Predators of Press Freedom: Palestinian territories - Hamas security forces in Gaza
|Publisher||Reporters Without Borders|
|Publication Date||3 May 2011|
|Cite as||Reporters Without Borders, Predators of Press Freedom: Palestinian territories - Hamas security forces in Gaza, 3 May 2011, available at: http://www.refworld.org/docid/4dc2b52ac.html [accessed 19 April 2015]|
|Disclaimer||This is not a UNHCR publication. UNHCR is not responsible for, nor does it necessarily endorse, its content. Any views expressed are solely those of the author or publisher and do not necessarily reflect those of UNHCR, the United Nations or its Member States.|
Hamas security forces in Gaza, Palestinian territories
Journalists have been paying dearly in the power struggle between Fatah and Hamas in the Palestinian Territories since Hamas seized power in the Gaza Strip in June 2007. The resulting major split in the media was aggravated by the lack of agreement between the two movements on holding parliamentary and presidential elections in 2010. The Hamas government has made it clear since June 2007 that it wants to control the media in Gaza, threatening media freedom. After the Gaza branch of the Union of Palestinian Journalists was disbanded, Hamas established a new system of accreditation for all telecommunications and Internet companies as well as broadcast media and news agencies based in the Gaza Strip. Hamas also enforced a 1996 law under which journalists can be imprisoned for putting out news deemed to threaten "national unity."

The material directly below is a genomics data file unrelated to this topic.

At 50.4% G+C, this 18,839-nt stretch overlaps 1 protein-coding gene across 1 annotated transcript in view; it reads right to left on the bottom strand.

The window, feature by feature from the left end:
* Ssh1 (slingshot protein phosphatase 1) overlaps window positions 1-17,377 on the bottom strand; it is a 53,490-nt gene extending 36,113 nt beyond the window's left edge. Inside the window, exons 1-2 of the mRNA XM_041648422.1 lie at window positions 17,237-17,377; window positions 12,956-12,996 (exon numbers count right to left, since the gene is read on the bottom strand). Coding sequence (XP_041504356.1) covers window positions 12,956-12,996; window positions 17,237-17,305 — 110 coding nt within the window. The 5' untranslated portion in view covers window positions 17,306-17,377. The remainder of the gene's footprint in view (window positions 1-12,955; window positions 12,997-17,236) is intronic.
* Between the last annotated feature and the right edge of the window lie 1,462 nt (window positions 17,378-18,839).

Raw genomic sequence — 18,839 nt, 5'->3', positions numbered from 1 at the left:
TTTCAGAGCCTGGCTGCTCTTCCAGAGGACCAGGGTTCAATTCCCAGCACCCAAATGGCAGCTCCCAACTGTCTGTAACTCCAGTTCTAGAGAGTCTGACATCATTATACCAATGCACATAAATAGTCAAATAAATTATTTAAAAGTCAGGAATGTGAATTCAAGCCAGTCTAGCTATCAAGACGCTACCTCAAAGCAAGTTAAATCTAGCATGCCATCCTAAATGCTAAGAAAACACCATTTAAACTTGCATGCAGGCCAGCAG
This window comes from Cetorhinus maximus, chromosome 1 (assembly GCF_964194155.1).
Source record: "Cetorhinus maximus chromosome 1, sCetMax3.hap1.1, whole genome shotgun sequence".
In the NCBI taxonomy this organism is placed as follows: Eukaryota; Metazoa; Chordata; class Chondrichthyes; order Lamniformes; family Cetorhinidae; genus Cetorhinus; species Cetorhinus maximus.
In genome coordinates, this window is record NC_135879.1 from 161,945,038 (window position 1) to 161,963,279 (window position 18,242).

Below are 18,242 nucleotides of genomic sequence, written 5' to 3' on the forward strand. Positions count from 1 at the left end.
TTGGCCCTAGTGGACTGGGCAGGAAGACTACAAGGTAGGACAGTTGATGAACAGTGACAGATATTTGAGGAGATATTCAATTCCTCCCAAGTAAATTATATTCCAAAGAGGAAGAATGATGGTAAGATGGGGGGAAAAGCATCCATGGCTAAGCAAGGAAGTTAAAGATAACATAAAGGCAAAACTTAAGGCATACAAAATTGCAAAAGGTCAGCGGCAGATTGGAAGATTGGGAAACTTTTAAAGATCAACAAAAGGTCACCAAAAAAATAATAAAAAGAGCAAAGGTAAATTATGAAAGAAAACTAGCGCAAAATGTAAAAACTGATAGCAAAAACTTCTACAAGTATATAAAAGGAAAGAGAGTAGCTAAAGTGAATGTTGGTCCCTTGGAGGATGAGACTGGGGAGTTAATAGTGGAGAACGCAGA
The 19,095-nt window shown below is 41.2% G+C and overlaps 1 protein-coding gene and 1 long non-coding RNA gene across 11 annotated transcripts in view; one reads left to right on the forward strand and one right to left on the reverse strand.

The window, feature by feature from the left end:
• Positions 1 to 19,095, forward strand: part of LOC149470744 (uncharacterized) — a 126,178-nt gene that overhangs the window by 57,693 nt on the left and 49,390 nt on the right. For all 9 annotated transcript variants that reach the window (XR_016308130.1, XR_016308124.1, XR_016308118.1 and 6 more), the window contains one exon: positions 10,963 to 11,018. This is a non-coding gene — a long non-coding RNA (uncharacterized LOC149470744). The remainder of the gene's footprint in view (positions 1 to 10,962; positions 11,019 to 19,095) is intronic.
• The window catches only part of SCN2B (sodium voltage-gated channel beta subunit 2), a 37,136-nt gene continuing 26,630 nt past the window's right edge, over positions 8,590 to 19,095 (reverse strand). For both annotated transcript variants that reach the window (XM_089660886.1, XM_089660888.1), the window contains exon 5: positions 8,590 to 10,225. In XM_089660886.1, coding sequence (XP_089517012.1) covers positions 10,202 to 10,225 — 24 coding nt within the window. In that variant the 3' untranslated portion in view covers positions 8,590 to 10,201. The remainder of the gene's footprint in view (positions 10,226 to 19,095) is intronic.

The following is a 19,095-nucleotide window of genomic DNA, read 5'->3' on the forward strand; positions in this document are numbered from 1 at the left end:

Threats, physical violence and arbitrary arrest and detention by Hasmas security forces are common. A score of journalists were arrested or roughed up during 2010 by the Hamas interior ministry's security service. Such measures oblige Palestinian journalists to censor themselves. Security forces have harshly broken up meetings since mid-March 2011 in the centre of Gaza City organised by the "March 15 Coalition" calling for reconciliation between Hamas and Fatah, and have arrested and beaten journalists, including about 20 on 15 March. Security forces raided many local and foreign media offices on 19 March looking for photos of the crackdown.